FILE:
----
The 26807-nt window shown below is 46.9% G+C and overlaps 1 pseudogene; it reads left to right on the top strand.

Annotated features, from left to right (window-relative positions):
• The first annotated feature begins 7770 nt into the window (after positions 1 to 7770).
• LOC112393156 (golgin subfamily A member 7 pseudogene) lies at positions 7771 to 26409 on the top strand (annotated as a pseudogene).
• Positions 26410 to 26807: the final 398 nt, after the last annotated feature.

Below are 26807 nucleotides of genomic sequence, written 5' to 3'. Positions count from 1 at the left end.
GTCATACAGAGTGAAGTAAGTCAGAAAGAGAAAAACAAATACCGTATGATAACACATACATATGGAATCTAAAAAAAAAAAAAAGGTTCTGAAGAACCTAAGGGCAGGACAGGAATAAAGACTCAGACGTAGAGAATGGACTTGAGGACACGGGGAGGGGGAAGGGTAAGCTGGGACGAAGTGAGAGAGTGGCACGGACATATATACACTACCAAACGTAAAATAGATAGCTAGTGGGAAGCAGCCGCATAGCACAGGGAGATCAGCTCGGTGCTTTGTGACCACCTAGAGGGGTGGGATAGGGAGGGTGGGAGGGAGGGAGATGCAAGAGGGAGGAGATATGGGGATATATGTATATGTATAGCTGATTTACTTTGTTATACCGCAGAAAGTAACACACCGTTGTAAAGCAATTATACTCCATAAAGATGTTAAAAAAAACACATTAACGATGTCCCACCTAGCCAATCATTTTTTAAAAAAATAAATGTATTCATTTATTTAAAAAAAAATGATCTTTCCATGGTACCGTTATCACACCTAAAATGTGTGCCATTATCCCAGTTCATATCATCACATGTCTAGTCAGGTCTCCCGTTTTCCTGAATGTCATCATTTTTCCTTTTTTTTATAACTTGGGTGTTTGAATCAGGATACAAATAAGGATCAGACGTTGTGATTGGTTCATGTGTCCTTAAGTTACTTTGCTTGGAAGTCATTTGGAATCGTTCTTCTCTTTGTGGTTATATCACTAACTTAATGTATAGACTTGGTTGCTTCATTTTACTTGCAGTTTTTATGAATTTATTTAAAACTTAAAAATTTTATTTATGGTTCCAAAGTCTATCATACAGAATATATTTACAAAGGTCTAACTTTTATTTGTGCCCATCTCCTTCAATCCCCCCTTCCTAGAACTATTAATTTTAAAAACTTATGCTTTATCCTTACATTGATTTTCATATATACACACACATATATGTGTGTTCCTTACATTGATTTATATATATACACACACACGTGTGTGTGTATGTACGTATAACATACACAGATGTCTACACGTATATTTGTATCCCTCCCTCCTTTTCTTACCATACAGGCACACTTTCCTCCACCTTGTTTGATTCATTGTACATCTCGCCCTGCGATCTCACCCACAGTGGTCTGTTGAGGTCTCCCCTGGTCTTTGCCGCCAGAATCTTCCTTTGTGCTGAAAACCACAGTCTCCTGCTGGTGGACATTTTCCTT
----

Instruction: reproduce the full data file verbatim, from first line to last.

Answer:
The 26807-nt window shown below is 46.9% G+C and overlaps 1 pseudogene; it reads left to right on the top strand.

Annotated features, from left to right (window-relative positions):
• The first annotated feature begins 7770 nt into the window (after positions 1 to 7770).
• LOC112393156 (golgin subfamily A member 7 pseudogene) lies at positions 7771 to 26409 on the top strand (annotated as a pseudogene).
• Positions 26410 to 26807: the final 398 nt, after the last annotated feature.

Below are 26807 nucleotides of genomic sequence, written 5' to 3'. Positions count from 1 at the left end.
GTCATACAGAGTGAAGTAAGTCAGAAAGAGAAAAACAAATACCGTATGATAACACATACATATGGAATCTAAAAAAAAAAAAAAGGTTCTGAAGAACCTAAGGGCAGGACAGGAATAAAGACTCAGACGTAGAGAATGGACTTGAGGACACGGGGAGGGGGAAGGGTAAGCTGGGACGAAGTGAGAGAGTGGCACGGACATATATACACTACCAAACGTAAAATAGATAGCTAGTGGGAAGCAGCCGCATAGCACAGGGAGATCAGCTCGGTGCTTTGTGACCACCTAGAGGGGTGGGATAGGGAGGGTGGGAGGGAGGGAGATGCAAGAGGGAGGAGATATGGGGATATATGTATATGTATAGCTGATTTACTTTGTTATACCGCAGAAAGTAACACACCGTTGTAAAGCAATTATACTCCATAAAGATGTTAAAAAAAACACATTAACGATGTCCCACCTAGCCAATCATTTTTTAAAAAAATAAATGTATTCATTTATTTAAAAAAAAATGATCTTTCCATGGTACCGTTATCACACCTAAAATGTGTGCCATTATCCCAGTTCATATCATCACATGTCTAGTCAGGTCTCCCGTTTTCCTGAATGTCATCATTTTTCCTTTTTTTTATAACTTGGGTGTTTGAATCAGGATACAAATAAGGATCAGACGTTGTGATTGGTTCATGTGTCCTTAAGTTACTTTGCTTGGAAGTCATTTGGAATCGTTCTTCTCTTTGTGGTTATATCACTAACTTAATGTATAGACTTGGTTGCTTCATTTTACTTGCAGTTTTTATGAATTTATTTAAAACTTAAAAATTTTATTTATGGTTCCAAAGTCTATCATACAGAATATATTTACAAAGGTCTAACTTTTATTTGTGCCCATCTCCTTCAATCCCCCCTTCCTAGAACTATTAATTTTAAAAACTTATGCTTTATCCTTACATTGATTTTCATATATACACACACATATATGTGTGTTCCTTACATTGATTTATATATATACACACACACGTGTGTGTGTATGTACGTATAACATACACAGATGTCTACACGTATATTTGTATCCCTCCCTCCTTTTCTTACCATACAGGCACACTTTCCTCCACCTTGTTTGATTCATTGTACATCTCGCCCTGCGATCTCACCCACAGTGGTCTGTTGAGGTCTCCCCTGGTCTTTGCCGCCAGAATCTTCCTTTGTGCTGAAAACCACAGTCTCCTGCTGGTGGACATTTTCCTT